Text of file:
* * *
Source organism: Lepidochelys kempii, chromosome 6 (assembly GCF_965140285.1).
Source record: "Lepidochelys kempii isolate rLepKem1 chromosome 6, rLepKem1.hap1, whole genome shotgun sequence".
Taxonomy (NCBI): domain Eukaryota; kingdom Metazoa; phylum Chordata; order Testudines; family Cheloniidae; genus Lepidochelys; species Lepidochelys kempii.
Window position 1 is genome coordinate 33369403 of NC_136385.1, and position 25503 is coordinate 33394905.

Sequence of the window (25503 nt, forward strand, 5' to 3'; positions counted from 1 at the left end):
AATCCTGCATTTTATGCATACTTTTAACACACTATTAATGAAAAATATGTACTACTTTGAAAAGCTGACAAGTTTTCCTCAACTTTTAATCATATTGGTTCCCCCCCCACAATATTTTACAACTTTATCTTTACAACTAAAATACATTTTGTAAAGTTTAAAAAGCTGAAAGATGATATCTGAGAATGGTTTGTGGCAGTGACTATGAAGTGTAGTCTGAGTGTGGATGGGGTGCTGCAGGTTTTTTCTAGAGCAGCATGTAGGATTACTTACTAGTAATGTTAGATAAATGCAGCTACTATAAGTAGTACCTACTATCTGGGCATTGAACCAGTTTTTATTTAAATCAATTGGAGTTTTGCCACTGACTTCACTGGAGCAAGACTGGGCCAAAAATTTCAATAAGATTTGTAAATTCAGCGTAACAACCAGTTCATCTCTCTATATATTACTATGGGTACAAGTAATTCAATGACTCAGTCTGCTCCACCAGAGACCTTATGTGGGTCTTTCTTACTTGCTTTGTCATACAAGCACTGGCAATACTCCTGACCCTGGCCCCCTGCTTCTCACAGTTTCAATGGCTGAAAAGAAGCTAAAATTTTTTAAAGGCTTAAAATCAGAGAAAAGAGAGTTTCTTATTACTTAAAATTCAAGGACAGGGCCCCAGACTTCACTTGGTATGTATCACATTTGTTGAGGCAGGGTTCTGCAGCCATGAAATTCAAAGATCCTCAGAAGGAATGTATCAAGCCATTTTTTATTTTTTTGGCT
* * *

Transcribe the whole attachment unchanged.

Source organism: Lepidochelys kempii, chromosome 6 (assembly GCF_965140285.1).
Source record: "Lepidochelys kempii isolate rLepKem1 chromosome 6, rLepKem1.hap1, whole genome shotgun sequence".
Taxonomy (NCBI): domain Eukaryota; kingdom Metazoa; phylum Chordata; order Testudines; family Cheloniidae; genus Lepidochelys; species Lepidochelys kempii.
Window position 1 is genome coordinate 33369403 of NC_136385.1, and position 25503 is coordinate 33394905.

Sequence of the window (25503 nt, forward strand, 5' to 3'; positions counted from 1 at the left end):
AATCCTGCATTTTATGCATACTTTTAACACACTATTAATGAAAAATATGTACTACTTTGAAAAGCTGACAAGTTTTCCTCAACTTTTAATCATATTGGTTCCCCCCCCACAATATTTTACAACTTTATCTTTACAACTAAAATACATTTTGTAAAGTTTAAAAAGCTGAAAGATGATATCTGAGAATGGTTTGTGGCAGTGACTATGAAGTGTAGTCTGAGTGTGGATGGGGTGCTGCAGGTTTTTTCTAGAGCAGCATGTAGGATTACTTACTAGTAATGTTAGATAAATGCAGCTACTATAAGTAGTACCTACTATCTGGGCATTGAACCAGTTTTTATTTAAATCAATTGGAGTTTTGCCACTGACTTCACTGGAGCAAGACTGGGCCAAAAATTTCAATAAGATTTGTAAATTCAGCGTAACAACCAGTTCATCTCTCTATATATTACTATGGGTACAAGTAATTCAATGACTCAGTCTGCTCCACCAGAGACCTTATGTGGGTCTTTCTTACTTGCTTTGTCATACAAGCACTGGCAATACTCCTGACCCTGGCCCCCTGCTTCTCACAGTTTCAATGGCTGAAAAGAAGCTAAAATTTTTTAAAGGCTTAAAATCAGAGAAAAGAGAGTTTCTTATTACTTAAAATTCAAGGACAGGGCCCCAGACTTCACTTGGTATGTATCACATTTGTTGAGGCAGGGTTCTGCAGCCATGAAATTCAAAGATCCTCAGAAGGAATGTATCAAGCCATTTTTTATTTTTTTGGCT